Natural meat sales spike during Covid


Although consumers have slowly shifted to buying meats with terms such as “hormone-free”, “antibiotic-free”, “humanely raised” and other similar claims, COVID has really made people think about products. healthier, and sales data indicate that the natural category has grown significantly. during the pandemic.

Midan Marketing, a research consultant for the meat industry with offices in Chicago and Mooresville, North Carolina, did a report late last year and found that nearly three-quarters of buyers natural meat producers like to know where their fresh meat products come from.

“It indicates that we need to do a better job than just adding a claim to the label,” said Michael Uetz, director of Midan Marketing. “We will need to find ways throughout the omnichannel experience to tell the story of where the meat comes from and how it was raised.”

The research also found that 49% of natural meat shoppers fell into the family food lover segment.

This gives retailers the opportunity to tell a story about their natural meat products, helping them feel comfortable that the product they are buying is safe and healthy.

“These consumers are centering the health and nutrition of their families, especially their children, on their meat purchases. This group is asking for permission to give this product to their family, opening the door to storytelling opportunities.

The trend hasn’t slowed down, as consumers are not only looking for these claims in 2022, but they are also interested in knowing where their meat comes from and that it was raised without cruelty. They want to know that the meat they serve to their friends and family is nutritious and responsibly produced.

Chris Oliviero, managing director of Niman Ranch, based in Northglenn, Colorado, noted that it used to be that brands could slap on an “all-natural” claim and call it a day, but consumers have become much savvier when these are natural meats.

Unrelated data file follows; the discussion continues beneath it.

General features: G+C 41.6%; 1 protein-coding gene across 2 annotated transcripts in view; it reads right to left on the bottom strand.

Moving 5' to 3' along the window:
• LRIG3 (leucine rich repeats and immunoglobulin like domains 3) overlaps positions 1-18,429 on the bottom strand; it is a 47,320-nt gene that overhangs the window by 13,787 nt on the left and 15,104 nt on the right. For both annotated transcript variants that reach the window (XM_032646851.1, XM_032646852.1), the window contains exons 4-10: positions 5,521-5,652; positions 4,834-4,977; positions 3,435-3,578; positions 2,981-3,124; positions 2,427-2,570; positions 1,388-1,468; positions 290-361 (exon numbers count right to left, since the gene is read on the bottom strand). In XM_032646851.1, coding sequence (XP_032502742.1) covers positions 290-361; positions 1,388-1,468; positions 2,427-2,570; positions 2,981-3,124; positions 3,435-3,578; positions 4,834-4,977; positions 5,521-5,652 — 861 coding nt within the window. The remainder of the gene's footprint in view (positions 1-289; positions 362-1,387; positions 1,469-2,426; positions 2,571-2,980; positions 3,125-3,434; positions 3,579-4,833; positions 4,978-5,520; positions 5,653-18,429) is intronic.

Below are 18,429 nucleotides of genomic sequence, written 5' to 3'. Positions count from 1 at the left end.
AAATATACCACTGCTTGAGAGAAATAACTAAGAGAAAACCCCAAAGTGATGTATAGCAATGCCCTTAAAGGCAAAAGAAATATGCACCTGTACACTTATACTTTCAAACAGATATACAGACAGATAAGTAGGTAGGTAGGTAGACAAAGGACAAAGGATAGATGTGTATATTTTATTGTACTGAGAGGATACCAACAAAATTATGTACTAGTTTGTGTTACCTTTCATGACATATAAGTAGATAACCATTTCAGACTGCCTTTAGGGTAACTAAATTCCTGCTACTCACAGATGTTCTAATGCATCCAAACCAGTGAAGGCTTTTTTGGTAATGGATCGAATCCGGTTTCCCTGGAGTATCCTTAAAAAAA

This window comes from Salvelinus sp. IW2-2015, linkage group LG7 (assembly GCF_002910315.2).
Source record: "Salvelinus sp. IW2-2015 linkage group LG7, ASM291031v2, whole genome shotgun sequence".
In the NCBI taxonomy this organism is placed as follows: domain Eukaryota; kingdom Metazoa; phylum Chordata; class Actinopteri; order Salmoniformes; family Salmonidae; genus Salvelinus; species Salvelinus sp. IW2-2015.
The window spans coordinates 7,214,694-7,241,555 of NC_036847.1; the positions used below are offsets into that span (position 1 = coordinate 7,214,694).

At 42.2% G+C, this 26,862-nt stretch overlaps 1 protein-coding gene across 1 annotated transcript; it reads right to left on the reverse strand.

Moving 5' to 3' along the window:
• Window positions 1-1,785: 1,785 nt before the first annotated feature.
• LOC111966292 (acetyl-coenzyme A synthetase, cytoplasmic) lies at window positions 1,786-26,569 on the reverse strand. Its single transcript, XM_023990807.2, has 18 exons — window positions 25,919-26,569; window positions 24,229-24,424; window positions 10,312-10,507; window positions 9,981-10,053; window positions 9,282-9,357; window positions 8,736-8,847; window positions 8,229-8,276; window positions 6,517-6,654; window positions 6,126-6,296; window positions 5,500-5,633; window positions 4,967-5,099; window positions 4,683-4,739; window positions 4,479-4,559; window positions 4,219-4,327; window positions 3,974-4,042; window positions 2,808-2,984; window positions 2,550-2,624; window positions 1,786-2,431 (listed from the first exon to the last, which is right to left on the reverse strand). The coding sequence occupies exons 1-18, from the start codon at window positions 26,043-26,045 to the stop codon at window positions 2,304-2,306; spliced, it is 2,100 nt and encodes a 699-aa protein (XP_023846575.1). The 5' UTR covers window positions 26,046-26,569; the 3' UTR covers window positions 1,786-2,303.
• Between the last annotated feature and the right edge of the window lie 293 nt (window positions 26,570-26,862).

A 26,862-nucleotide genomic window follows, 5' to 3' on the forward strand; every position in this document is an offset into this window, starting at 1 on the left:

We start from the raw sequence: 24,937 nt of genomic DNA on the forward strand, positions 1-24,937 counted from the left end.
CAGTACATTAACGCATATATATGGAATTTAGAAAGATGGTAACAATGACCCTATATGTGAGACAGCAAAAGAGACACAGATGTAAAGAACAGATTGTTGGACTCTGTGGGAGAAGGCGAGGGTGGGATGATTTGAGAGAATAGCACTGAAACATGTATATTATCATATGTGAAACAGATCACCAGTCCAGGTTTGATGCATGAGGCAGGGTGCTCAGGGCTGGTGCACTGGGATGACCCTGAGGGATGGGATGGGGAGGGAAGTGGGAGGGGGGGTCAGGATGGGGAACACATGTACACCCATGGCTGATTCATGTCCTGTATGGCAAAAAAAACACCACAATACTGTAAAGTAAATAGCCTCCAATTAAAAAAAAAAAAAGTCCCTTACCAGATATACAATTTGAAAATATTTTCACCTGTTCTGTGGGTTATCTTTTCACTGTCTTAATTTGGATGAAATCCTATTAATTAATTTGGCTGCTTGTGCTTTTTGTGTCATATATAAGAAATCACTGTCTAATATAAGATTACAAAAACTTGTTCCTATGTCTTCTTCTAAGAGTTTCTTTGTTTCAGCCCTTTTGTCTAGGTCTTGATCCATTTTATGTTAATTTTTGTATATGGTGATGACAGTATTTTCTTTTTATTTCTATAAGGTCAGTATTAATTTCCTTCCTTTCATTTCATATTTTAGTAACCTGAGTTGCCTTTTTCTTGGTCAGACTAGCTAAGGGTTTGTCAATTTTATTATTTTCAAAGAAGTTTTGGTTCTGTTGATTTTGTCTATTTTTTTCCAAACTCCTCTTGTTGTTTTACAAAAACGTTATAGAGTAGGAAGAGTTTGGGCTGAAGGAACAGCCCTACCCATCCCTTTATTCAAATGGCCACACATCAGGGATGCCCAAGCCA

“Consumers are increasingly wary of greenwashing and are looking for verifiable claims from transparent brands,” he said. “We are seeing more and more consumers, especially younger shoppers, asking questions about environmental sustainability when it comes to meat. They want to know what regenerative practices are taking place on farms and ranches so they can feel good about how their purchases are making a difference and fighting climate change.

To better tell its mission-based story, Niman Ranch released its first Impact Report this year, documenting the regenerative practices underway on its farms and the positive impacts the farmers and business model are having on the land, animals and rural communities.

An increasingly important attribute that consumers are looking for in the natural category is cage-free meat. California’s Proposition 12 and Massachusetts’ Question 3 — state laws prohibiting the sale of pork, eggs, and veal raised on farms using crates — have made consumers keenly aware of this issue and other concerns. other topics related to animal welfare.

“Consumers are more educated and empowered than ever and retailers need to be ready to answer their questions and respond to their demands,” Oliviero said.

According to the Food Marketing Institute’s Power of Meat 2021, there’s no doubt consumers are becoming more knowledgeable about the growing practices behind the meat they eat, as four of the top five claims shoppers expect from their aisle meat are directly related to the way the animals are raised.

“With the upcoming deadline for Proposition 12 in California, Question 3 in Massachusetts, and action by 10 other states over the past 10 years to provide more humane husbandry conditions for animals raised for food, these requests are making their way into law,” said Sarah Findle, director of marketing and communications for Coleman Natural Foods, based in Golden, Colo. “Healthier animals mean higher quality natural meat, something Coleman Natural has known since the early days of retailing the first USDA-recognized natural beef.”

The Power of Meat report also revealed that a majority of consumers are willing to pay more for meat if it means they care about safety and believe they are feeding their families better. And this trend is already evident in the register.

Dan Stewart, director of marketing for Creekstone Farms, Arkansas City, Kan., understands that the natural category is an important part of retail customers’ meat cases, and the company is focused on providing a product that gives shoppers the possibility of improving their protein experience. .